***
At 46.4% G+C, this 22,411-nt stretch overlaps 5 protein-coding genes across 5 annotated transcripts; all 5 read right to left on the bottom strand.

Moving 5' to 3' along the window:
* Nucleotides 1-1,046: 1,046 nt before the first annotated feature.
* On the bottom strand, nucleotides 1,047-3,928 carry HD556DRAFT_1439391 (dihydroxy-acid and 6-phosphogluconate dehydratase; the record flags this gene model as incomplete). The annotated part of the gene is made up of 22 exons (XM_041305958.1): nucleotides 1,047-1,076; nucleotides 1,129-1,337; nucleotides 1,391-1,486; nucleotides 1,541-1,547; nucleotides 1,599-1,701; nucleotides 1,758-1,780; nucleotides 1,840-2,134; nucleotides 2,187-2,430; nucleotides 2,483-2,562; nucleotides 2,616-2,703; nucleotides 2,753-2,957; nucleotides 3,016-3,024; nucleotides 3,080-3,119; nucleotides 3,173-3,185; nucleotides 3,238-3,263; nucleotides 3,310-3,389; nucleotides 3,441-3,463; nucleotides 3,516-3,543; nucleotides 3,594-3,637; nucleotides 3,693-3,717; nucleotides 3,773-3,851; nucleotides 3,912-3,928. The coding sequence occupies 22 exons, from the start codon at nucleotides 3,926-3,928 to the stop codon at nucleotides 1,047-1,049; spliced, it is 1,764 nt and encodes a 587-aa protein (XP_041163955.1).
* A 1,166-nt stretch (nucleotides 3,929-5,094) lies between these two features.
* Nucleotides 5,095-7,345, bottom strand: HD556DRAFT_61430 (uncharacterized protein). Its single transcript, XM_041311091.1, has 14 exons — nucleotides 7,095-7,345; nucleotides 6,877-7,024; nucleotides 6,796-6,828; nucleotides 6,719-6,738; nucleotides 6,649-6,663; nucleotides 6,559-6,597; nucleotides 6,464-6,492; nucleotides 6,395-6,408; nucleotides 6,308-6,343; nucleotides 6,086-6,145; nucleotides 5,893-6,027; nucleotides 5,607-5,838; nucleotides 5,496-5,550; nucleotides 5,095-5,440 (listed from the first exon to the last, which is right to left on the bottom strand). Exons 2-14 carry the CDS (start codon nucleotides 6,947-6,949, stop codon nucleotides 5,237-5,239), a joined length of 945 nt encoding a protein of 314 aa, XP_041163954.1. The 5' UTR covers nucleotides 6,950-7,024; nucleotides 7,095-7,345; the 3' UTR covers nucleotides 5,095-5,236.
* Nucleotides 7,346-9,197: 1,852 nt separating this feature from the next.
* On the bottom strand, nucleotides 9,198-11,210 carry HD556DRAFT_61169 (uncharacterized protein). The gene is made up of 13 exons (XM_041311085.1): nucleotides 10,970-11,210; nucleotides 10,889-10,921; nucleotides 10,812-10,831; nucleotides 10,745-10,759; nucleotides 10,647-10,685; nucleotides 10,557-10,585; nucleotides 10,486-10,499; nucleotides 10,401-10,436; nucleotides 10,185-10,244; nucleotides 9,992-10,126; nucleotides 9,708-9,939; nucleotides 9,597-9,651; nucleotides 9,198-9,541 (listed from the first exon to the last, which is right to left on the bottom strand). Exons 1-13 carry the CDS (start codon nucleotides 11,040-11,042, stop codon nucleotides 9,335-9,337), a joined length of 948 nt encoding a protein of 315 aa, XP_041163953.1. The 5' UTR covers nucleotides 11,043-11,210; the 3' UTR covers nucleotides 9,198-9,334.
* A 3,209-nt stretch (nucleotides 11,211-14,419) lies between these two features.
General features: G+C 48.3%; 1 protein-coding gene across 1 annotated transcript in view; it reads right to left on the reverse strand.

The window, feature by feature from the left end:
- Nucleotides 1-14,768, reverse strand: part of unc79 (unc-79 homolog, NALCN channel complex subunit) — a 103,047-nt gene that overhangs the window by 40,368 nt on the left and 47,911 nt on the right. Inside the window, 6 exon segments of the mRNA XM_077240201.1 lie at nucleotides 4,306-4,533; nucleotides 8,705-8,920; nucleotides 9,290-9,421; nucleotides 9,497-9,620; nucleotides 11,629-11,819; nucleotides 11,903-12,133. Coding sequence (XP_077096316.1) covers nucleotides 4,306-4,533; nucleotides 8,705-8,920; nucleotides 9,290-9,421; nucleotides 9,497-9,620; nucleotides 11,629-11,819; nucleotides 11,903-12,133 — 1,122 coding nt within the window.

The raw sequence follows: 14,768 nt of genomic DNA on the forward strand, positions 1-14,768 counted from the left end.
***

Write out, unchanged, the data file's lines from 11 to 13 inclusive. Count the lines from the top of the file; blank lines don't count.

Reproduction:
The window, feature by feature from the left end:
- Nucleotides 1-14,768, reverse strand: part of unc79 (unc-79 homolog, NALCN channel complex subunit) — a 103,047-nt gene that overhangs the window by 40,368 nt on the left and 47,911 nt on the right. Inside the window, 6 exon segments of the mRNA XM_077240201.1 lie at nucleotides 4,306-4,533; nucleotides 8,705-8,920; nucleotides 9,290-9,421; nucleotides 9,497-9,620; nucleotides 11,629-11,819; nucleotides 11,903-12,133. Coding sequence (XP_077096316.1) covers nucleotides 4,306-4,533; nucleotides 8,705-8,920; nucleotides 9,290-9,421; nucleotides 9,497-9,620; nucleotides 11,629-11,819; nucleotides 11,903-12,133 — 1,122 coding nt within the window.

The raw sequence follows: 14,768 nt of genomic DNA on the forward strand, positions 1-14,768 counted from the left end.